I definitely re-torque after about 100 miles and yes, I have found noticeable changes in the torque values. I think, however, that the dual wheels on the truck are more prone to loosen than the aluminum wheels on the trailer. It may just be the higher torque requirement for the truck (140 ft-lbs) as opposed to the trailer.
As an aside, I waited until I had 1,500 miles on the truck - just after I bought it - before checking the torque on the wheel lugs. There wasn't a single wheel with the correct torque -and I remember, in particular, that the right front was downright loose. The mechanics at the GMC dealership I stopped at didn't have a clue about what the correct torque should be. They simply wanted to apply the air wrench they always used - since no one had ever asked them to check torque (---furthermore, they had no idea what the air wrench was set at!) My next stop was at NAPA to purchase a torque wrench, an extension to reach the dual lugs, the correct socket, and a breaker bar. I also carry an extra long star-type lug wrench, and ramps to roll the trailer up on to. The only thing I wish that I had, or that I could carry with me, is a set of four stands that would permit me to do a 7-tire rotation on the truck. I'll gladly pay a competent garage to work on my truck - but I'm finding that the word "competent" seems to be disappearing from the English language! Nowadays, I cringe when I have to take the truck in for service.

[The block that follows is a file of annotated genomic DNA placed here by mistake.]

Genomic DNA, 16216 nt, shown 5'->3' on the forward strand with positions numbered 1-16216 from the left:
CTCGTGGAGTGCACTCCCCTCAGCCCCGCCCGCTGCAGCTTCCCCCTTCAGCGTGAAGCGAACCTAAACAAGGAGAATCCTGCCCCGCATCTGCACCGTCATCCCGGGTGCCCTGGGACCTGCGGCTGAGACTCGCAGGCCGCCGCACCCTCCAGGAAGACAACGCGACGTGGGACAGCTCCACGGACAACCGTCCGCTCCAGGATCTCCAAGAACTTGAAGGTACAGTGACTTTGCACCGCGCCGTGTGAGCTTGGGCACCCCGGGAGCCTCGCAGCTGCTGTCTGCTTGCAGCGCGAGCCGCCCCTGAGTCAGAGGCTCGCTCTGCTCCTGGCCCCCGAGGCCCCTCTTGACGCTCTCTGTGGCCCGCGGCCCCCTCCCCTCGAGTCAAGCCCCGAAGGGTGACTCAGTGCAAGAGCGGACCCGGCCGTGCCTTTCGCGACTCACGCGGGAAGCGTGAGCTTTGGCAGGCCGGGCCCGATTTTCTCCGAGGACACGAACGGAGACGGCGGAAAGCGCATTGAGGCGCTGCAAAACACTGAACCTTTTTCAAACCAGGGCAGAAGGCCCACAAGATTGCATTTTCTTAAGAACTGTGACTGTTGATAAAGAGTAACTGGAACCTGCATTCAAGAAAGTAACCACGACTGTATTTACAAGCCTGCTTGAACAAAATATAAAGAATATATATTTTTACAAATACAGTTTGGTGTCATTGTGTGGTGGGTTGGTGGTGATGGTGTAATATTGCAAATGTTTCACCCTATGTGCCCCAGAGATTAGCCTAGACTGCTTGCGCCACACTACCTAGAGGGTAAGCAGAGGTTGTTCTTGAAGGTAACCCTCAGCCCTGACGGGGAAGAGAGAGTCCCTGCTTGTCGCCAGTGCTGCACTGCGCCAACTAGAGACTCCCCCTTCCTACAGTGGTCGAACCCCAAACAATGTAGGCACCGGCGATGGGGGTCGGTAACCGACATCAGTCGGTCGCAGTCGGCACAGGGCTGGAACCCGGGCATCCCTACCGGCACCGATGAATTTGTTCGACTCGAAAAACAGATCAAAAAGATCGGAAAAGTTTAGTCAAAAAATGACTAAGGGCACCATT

2003 GMC 3500 D/A, CC, LB, 4x4 and 2000 Airstream Excella 30. WBCCI 7074